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I Use Adobe!

Some of the most frequent comments I hear from readers are, “I use Adobe,” or “I put it in Adobe,” or “I can't get Adobe to work.” Generally, most people understand that an Adobe product is being referred to in these statements, since Adobe Acrobat products are among the most popular developed by Adobe Systems. However, Adobe is a software company that develops and distributes many products including Adobe Photoshop, Adobe InDesign, Adobe Illustrator, Adobe Acrobat, Adobe Reader, and many others. So to say you work with Adobe technically means that you work with the company that produces the products. To avoid confusion and be clear in your communication with others, be sure to use the product name as opposed to the company when referring to a particular software program.

Adobe Systems develops a wide range of Acrobat products, and branding those products is of great importance to the company. Prior to Adobe Reader version 6, Adobe officially called the Reader software Acrobat Reader. When it released Acrobat 6, Adobe changed the branding to Adobe Reader. Since that time, Adobe Systems has spent much time and effort trying to get the user community to use the name Adobe Reader when discussing the product.

This book is about Adobe Reader, the free software product developed by Adobe Systems. When I refer to Adobe Reader, or simply Reader, I'm talking about the software product. When I make reference to Adobe, I'm talking about the company that develops the product. And when I talk about Acrobat, I'm really talking about Acrobat Standard and Acrobat Professional—the two Acrobat products for purchase from Adobe Systems or a software reseller.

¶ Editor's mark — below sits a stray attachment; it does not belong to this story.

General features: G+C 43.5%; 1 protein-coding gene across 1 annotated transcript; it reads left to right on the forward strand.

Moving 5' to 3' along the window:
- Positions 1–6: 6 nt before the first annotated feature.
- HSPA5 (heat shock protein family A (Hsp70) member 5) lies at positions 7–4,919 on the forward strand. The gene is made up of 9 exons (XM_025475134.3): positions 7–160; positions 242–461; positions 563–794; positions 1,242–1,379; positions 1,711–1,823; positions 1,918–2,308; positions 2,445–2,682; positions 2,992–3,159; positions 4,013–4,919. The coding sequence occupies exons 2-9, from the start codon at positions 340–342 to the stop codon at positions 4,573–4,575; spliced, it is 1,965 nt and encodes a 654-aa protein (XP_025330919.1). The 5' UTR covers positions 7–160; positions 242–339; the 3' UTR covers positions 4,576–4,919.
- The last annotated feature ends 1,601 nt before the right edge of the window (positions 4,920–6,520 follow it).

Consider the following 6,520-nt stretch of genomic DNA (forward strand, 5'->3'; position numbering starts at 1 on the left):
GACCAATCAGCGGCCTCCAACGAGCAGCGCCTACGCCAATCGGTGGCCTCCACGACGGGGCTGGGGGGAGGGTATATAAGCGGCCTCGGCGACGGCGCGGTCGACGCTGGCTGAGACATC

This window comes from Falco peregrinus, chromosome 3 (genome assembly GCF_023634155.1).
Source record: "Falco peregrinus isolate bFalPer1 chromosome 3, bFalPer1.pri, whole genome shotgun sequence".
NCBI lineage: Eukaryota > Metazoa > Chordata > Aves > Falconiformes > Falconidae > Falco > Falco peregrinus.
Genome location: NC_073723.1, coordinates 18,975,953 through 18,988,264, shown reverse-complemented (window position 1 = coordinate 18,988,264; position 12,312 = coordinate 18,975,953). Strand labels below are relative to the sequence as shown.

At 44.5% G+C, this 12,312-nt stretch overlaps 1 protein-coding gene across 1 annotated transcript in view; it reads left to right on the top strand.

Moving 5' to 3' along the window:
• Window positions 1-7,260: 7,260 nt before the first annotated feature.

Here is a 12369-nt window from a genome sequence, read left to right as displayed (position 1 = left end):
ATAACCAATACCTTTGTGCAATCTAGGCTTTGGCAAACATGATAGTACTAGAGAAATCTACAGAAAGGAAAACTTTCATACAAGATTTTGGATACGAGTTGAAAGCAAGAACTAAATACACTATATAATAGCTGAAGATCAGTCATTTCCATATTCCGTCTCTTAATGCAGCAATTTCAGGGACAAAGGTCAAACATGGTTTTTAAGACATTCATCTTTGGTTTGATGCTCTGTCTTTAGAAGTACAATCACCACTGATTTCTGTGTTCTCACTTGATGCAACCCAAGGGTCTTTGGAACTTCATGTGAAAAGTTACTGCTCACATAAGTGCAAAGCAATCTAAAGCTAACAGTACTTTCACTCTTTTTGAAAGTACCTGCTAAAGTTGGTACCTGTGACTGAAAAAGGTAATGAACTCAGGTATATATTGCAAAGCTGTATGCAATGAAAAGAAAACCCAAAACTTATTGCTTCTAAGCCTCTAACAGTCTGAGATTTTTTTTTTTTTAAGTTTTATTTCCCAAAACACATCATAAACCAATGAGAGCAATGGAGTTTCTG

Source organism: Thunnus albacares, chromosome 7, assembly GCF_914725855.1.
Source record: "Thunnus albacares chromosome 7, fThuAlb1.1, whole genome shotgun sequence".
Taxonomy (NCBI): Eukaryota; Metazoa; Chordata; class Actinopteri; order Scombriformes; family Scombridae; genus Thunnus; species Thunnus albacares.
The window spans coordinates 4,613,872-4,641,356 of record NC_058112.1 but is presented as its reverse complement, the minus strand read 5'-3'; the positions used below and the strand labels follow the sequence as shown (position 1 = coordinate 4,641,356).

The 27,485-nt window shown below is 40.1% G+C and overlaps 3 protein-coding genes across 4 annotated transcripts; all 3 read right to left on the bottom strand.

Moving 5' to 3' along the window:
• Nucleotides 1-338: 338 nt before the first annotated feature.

To help you in your work and as you read this book, try to become familiar with the product name and remember the distinction between the software application and the developer that distributes it. The pages ahead instruct you on how to use the Adobe Reader software.

Why a Book on Adobe Reader?

Now that you've picked up this book, the first question you might ask is, “Why would I buy a book on Adobe Reader? After all, isn't Adobe Reader that little thingy you can get free from Adobe Systems? Isn't Reader something you use to fill out tax forms?”

The answer, of course, to the two last questions is yes. But Adobe Reader is capable of doing so much more, and users who download the free Adobe Reader software tend to restrict their Reader work sessions to viewing, printing, and filling out PDF documents and forms.

With the introduction of Adobe Reader 7 and its many new features, relying on help documents from within the Adobe Reader program may not be enough for the average Reader user to take full advantage of the program. To get an idea of some of the features now available within Adobe Reader, look over the following list:

  • Add comments and markups to a PDF. In Adobe Reader you can make comments on PDF documents using a variety of commenting tools. You can save your comments within Reader and send comments to other Acrobat or Adobe Reader users when PDF documents are assigned special features.

  • Participate in reviews. You can participate in email-based and browser-based comment review sessions when PDF documents are assigned special features. You can exchange comments among your workgroup members, merge comments from other users, and track review sessions.

  • Create custom stamp files. You can create custom stamps to use in review sessions, and mark up documents using your personal stamps when PDF documents carry special features.